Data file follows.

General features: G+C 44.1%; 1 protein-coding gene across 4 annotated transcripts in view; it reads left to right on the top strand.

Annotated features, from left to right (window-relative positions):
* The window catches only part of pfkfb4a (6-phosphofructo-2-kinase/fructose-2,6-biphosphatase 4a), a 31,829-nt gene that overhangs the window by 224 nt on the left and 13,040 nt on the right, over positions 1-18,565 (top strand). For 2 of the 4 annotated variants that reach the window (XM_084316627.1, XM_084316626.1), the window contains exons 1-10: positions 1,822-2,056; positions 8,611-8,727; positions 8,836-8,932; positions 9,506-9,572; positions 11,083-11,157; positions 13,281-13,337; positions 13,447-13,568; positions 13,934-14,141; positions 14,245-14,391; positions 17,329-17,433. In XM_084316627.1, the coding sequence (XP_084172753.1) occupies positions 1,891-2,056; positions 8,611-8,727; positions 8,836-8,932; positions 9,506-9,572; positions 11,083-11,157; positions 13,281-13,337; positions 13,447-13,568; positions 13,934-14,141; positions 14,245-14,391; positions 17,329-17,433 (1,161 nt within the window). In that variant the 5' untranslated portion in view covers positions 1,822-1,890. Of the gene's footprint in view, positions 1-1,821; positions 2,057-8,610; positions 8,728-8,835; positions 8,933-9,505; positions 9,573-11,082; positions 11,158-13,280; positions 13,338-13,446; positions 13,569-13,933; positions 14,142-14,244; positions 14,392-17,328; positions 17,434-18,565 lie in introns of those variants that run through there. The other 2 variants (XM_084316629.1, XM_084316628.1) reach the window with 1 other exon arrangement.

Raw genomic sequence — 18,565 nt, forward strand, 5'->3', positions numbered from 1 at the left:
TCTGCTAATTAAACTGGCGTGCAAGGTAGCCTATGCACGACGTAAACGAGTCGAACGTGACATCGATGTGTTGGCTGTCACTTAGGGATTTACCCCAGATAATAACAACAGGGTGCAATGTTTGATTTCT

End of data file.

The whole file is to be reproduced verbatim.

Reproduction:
General features: G+C 44.1%; 1 protein-coding gene across 4 annotated transcripts in view; it reads left to right on the top strand.

Annotated features, from left to right (window-relative positions):
* The window catches only part of pfkfb4a (6-phosphofructo-2-kinase/fructose-2,6-biphosphatase 4a), a 31,829-nt gene that overhangs the window by 224 nt on the left and 13,040 nt on the right, over positions 1-18,565 (top strand). For 2 of the 4 annotated variants that reach the window (XM_084316627.1, XM_084316626.1), the window contains exons 1-10: positions 1,822-2,056; positions 8,611-8,727; positions 8,836-8,932; positions 9,506-9,572; positions 11,083-11,157; positions 13,281-13,337; positions 13,447-13,568; positions 13,934-14,141; positions 14,245-14,391; positions 17,329-17,433. In XM_084316627.1, the coding sequence (XP_084172753.1) occupies positions 1,891-2,056; positions 8,611-8,727; positions 8,836-8,932; positions 9,506-9,572; positions 11,083-11,157; positions 13,281-13,337; positions 13,447-13,568; positions 13,934-14,141; positions 14,245-14,391; positions 17,329-17,433 (1,161 nt within the window). In that variant the 5' untranslated portion in view covers positions 1,822-1,890. Of the gene's footprint in view, positions 1-1,821; positions 2,057-8,610; positions 8,728-8,835; positions 8,933-9,505; positions 9,573-11,082; positions 11,158-13,280; positions 13,338-13,446; positions 13,569-13,933; positions 14,142-14,244; positions 14,392-17,328; positions 17,434-18,565 lie in introns of those variants that run through there. The other 2 variants (XM_084316629.1, XM_084316628.1) reach the window with 1 other exon arrangement.

Raw genomic sequence — 18,565 nt, forward strand, 5'->3', positions numbered from 1 at the left:
TCTGCTAATTAAACTGGCGTGCAAGGTAGCCTATGCACGACGTAAACGAGTCGAACGTGACATCGATGTGTTGGCTGTCACTTAGGGATTTACCCCAGATAATAACAACAGGGTGCAATGTTTGATTTCT